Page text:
Breastmilk is also only (monetarily) free if you can make it yourself.  If you cannot make it yourself, breastmilk is incredibly costly– if you can get it at all.  Some babies do not tolerate an artificial diet and are switched from formula to formula while failing to thrive and/or having one allergic reaction after another.  Eventually (if they’re lucky) they’re put on a normal diet of real human milk.  Banked donor milk costs around $3 per ounce.  If breastmilk could be sold in 730 gram standard canisters like formula, how much would one of those canisters cost?  Let’s break it down:
  • 730 grams of formula reconstitutes to approximately 167.5 ounces at a cost of $26.50.
  • At $3 per ounce, the cost of 167.5 ounces of donor milk would be $502.50.
  • To feed a baby donor milk for the first 12 months of life it could cost well over $30,000
Although it is supposedly expensive to skip breastfeeding, mothers on WIC pay little or nothing for formula.  How can these huge amounts of artificial milk be given away by the government?  Simple.  Formula companies can bid to sell their product for pennies on the wholesale dollar because formula costs next to nothing to make.  The ingredients are dirt cheap.  They are by-products from other industries.  Cow’s milk and soybeans aren’t used because their proteins or nutrient content is particularly suitable for human babies.  They were picked mostly because of their availability and low price.

Let’s start getting this straight.  Formula is cheap.  Formula is overpriced.  Breastmilk is expensive.  Breastmilk is valuable.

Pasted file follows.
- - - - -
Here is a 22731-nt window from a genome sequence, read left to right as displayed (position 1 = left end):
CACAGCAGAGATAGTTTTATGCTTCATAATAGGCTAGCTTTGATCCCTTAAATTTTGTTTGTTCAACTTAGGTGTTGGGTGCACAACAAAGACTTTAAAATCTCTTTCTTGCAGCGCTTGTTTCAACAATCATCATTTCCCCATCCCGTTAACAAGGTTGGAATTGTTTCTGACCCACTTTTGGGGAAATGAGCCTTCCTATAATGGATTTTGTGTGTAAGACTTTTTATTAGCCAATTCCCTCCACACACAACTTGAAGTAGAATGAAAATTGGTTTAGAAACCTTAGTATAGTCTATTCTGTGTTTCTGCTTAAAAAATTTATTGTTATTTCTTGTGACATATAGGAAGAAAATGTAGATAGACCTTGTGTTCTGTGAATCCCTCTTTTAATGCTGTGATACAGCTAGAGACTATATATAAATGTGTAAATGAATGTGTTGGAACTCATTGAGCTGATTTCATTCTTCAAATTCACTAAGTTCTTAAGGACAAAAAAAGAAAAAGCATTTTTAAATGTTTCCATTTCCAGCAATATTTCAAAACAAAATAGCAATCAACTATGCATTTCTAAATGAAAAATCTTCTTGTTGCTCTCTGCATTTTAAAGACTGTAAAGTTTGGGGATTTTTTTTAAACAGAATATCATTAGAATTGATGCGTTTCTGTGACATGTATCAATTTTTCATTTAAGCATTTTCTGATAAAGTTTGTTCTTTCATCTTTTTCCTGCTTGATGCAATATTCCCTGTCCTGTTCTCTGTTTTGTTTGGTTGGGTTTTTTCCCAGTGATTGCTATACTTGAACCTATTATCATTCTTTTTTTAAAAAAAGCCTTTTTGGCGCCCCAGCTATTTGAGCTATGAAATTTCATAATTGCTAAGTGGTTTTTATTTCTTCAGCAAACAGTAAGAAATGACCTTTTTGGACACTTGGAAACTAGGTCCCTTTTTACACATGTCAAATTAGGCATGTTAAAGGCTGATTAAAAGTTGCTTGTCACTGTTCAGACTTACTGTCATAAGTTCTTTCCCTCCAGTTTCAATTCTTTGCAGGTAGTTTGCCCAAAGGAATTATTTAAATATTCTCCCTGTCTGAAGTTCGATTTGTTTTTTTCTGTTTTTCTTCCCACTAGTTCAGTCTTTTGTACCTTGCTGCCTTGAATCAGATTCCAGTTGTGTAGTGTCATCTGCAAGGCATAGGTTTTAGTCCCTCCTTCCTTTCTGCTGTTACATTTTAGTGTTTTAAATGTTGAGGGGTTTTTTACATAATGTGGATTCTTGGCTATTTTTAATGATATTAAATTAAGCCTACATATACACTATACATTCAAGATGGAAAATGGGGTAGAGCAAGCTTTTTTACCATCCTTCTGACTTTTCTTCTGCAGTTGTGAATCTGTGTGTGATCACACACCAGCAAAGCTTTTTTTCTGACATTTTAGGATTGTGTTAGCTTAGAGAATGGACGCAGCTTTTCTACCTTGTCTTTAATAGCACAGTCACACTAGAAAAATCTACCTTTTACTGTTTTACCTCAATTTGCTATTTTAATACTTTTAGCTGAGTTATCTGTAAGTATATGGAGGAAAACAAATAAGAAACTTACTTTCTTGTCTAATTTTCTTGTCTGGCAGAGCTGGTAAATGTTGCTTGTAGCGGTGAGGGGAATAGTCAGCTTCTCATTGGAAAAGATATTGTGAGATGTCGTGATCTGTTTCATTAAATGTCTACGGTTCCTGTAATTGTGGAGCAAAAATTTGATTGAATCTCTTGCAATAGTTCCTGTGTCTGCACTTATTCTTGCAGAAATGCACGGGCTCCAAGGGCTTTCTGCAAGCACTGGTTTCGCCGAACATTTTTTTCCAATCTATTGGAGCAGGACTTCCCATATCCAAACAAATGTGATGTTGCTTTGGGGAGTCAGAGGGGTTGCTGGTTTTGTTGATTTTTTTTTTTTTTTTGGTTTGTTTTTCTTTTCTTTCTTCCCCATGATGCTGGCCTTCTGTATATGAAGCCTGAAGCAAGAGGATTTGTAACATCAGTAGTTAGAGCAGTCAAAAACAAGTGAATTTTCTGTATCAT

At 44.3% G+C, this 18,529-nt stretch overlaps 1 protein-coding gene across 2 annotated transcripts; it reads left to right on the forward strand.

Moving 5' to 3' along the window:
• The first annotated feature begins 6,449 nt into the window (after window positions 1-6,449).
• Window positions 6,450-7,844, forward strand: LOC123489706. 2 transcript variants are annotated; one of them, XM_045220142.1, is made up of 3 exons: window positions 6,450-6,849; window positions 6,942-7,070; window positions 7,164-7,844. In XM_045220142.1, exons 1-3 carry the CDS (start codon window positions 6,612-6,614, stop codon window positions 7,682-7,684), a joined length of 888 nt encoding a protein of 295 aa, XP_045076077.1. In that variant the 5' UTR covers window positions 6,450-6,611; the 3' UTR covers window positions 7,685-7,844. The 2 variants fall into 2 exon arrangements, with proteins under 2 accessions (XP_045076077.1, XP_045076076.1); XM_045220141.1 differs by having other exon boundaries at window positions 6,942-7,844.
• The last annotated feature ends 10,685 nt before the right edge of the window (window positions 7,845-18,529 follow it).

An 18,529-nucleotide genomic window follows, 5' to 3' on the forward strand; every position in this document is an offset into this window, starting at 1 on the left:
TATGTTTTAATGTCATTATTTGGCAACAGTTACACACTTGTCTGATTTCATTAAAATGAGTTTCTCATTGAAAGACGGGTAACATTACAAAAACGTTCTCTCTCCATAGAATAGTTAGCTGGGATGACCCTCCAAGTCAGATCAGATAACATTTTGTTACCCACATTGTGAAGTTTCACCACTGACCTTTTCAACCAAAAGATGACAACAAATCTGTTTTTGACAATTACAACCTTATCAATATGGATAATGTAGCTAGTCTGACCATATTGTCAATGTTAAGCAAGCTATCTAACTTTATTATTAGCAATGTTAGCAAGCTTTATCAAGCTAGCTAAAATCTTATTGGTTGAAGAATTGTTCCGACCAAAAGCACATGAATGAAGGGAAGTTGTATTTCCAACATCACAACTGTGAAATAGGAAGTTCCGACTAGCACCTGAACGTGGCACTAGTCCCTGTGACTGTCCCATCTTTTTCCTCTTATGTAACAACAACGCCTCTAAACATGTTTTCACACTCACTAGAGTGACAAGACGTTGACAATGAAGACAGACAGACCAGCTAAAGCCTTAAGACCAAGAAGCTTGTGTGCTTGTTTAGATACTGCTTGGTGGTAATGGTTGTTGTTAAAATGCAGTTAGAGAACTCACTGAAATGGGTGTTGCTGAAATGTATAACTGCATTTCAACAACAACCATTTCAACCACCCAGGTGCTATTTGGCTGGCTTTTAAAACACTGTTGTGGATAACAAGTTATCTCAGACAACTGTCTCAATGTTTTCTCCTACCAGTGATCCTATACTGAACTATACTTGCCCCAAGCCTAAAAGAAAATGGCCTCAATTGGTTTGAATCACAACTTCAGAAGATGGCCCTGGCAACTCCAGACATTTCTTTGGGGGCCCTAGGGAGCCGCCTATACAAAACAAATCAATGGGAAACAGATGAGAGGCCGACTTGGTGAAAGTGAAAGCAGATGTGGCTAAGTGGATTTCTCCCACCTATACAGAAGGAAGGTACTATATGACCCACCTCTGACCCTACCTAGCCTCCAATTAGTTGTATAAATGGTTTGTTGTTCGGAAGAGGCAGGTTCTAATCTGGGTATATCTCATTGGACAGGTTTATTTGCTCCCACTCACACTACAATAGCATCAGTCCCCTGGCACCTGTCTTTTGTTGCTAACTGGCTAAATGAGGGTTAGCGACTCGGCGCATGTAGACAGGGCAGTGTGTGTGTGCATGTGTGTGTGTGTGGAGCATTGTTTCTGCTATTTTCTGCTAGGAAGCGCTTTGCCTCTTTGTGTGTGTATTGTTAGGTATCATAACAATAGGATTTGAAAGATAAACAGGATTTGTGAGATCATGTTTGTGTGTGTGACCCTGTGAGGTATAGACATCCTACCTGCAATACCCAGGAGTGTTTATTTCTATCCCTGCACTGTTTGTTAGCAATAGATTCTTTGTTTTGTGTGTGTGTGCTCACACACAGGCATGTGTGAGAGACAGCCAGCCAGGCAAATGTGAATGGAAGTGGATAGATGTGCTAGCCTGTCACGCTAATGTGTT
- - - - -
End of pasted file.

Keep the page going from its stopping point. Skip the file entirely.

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you can go HERE to see the post yourself!

4 comments:

Veronica said...

I LOVE this post, Ashia and couldn't agree more. I am one of the only breastfeeders I know personally. I started off with the same mentality that you did when I had Alyssa. I really didn't give it much thought and it was my hubby that encouraged me to try. I had the hardest time and for a week straight, I struggled and cried every single time I had to nurse her. If it wasn't for my hubby's encouragement, I would have never succeeded! I managed to nurse Alyssa until the day she turned on and I was so proud of myself! I was also so excited to share everything I knew about nursing with other people I knew too. When I had Audrey, I was much more confident at the whole nursing thing and I ended up nursing her until she was 15 months which I never expected to do.

I'm hoping that things go well with Alivia and I'll be able to nurse her too.

So proud of you! You are doing an awesome thing!!!

*Jess* said...

I've never thought of it this way! And I'm super pro-breastfeeding! I do know why people call it "liquid gold" though!

I wasn't going to nurse either. Then I was only going to "try it". Then I was only going to nurse 6 weeks. Then only 3 months. Then only 6 months. Then only a year.

I nursed both my kids for 27 months. Go figure!

themcguires said...

Aisha, I am so happy for you that breast feeding has been such a blessing for you and your little one. I really enjoyed it and it worked for me. I will never forget the time I was nursing Owen and had an eye doctor's appointment. He went with me and of course as I waited he woke up and decided he was hungry. I figured it would be a while before the doctor got to me so I got started and covered up with a blanket. Just as we hit our stride, the doctor came in! I figured he saw the blanket, but he never said anything and got started with my eye exam. He finished and we talked and then he said they would call when my contacts came in and that I was free to go. I asked if it would be alright if I stayed in the back until I finished nursing my baby. He said "Of course, where is your baby?" When I explained that he was right there under the blanket, he started stuttering and stammering and blushed bright red. It was a visit I'll never forget and I'll bet he won't either. Keep up the great job you are doing with Peanut!!!

Judy - MommyNewsBlog.com said...

Excellent post - thanks so much for sharing it